It’s no secret that the holiday season is full of occasions to indulge in everything from mulled wine to peppermint martinis. But October—well before the festivities really pick up—presents an opportunity to cut the stuff out entirely, and perhaps even reap some benefits along the way.
Sober October is basically exactly what it sounds like: a month without alcohol. It began as a fundraising campaign, but it’s also about evaluating your relationship with alcohol, according to Healthline. Dry January is a similar challenge for those who prefer to abstain after the season is over.
Whichever 31-day challenge you choose, we’ve got everything you need to know about a month sans alcohol (including some great drink options!) below.
This article is not intended to provide advice for those who are or think they may be struggling with alcohol addiction. If you feel that your drinking is problematic or no longer in your control, please reach out to a trusted healthcare provider.
What are the benefits of cutting out alcohol?
Science says there are plenty of potential perks to ditching drinking. A study currently under review for publication examined three cohorts of participants in the annual Alcohol Free for 40 challenge, a community-based abstinence program hosted through Ochsner Health. Body fat, liver enzymes, and cholesterol, among other metrics, all improved after the 40 days. But wait—there’s more.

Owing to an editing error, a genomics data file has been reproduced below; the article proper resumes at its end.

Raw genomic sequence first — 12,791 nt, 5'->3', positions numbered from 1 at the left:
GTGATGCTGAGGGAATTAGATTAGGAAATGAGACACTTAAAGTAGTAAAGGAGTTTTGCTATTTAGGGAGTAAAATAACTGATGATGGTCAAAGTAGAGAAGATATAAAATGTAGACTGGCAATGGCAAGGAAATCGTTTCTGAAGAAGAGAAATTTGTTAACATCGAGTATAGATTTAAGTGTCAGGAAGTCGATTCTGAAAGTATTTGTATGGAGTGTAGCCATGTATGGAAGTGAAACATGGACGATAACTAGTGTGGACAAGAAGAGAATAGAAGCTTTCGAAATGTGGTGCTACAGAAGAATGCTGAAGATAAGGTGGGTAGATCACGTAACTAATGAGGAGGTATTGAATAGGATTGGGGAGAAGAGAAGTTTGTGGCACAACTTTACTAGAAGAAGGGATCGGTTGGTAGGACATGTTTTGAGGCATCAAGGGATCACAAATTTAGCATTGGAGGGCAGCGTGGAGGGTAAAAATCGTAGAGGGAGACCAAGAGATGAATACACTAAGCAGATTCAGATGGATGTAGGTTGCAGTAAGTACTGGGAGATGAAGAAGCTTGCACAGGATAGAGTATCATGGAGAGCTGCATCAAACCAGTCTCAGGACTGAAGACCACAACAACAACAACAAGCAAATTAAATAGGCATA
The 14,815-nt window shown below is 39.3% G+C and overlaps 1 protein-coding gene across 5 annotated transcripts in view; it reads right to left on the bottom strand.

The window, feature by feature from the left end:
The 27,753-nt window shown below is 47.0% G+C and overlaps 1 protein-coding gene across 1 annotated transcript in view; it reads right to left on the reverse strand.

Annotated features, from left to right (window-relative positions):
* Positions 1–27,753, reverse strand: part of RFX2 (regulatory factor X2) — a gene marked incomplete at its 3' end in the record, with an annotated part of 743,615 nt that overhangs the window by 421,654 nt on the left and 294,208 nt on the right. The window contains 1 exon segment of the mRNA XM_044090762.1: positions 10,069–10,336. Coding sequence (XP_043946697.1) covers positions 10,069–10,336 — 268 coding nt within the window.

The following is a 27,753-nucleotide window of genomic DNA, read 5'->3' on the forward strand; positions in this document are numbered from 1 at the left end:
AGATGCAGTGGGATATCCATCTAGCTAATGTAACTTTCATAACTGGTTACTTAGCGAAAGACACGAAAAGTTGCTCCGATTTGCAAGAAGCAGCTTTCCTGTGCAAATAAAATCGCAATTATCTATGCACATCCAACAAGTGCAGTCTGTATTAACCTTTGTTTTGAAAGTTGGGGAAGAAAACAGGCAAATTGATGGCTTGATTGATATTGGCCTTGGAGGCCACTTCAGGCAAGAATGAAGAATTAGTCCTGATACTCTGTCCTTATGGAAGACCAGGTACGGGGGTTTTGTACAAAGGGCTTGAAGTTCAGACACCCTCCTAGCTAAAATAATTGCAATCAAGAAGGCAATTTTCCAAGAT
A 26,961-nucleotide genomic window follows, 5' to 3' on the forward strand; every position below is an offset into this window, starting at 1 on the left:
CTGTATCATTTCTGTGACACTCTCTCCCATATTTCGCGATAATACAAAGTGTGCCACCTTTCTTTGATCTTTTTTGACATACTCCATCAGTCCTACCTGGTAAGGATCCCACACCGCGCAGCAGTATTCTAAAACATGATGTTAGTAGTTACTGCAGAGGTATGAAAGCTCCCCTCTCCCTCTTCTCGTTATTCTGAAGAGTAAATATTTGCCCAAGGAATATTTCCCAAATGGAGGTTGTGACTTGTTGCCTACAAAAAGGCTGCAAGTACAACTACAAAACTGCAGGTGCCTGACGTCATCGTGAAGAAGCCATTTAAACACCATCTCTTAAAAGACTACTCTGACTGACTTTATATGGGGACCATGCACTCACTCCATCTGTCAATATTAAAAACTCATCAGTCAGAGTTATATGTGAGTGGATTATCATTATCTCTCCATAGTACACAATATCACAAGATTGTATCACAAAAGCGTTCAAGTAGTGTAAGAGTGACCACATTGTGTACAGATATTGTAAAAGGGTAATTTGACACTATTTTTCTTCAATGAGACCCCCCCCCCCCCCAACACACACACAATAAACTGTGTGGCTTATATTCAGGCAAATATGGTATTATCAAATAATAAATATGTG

“Those are the things that we could see objectively,” says Molly Kimball, RD, CSSD, a sports dietitian with Ochsner Fitness Center in New Orleans. But there were also anecdotal improvements, she says.
One of the biggest areas of change that participants experienced? Their anxiety. People spoke about this in different ways, according to Kimball—some simply said their anxiety was better. Others noted that they were less irritable or even that their families liked them better.
“While we turn to alcohol to relax, when we consume alcohol on a regular basis (and for many a daily basis), it actually heightens our body’s stress response,” she explains.
People also noticed a significant improvement in their sleep, Kimball notes. The takeaway: While you may think that your evening glass of wine helps you catch some z’s, we know now that alcohol can impair quality of sleep.
Participants even claimed that they noticed less puffiness and ruddiness in their faces, along with clearer eyes and less prominent under eye circles.
Why might I try a month-long alcohol-free challenge?
Along with all of those potential benefits listed above, Kimball believes there are a few other reasons to participate in a challenge like Sober October, Dry January, or Alcohol Free for 40.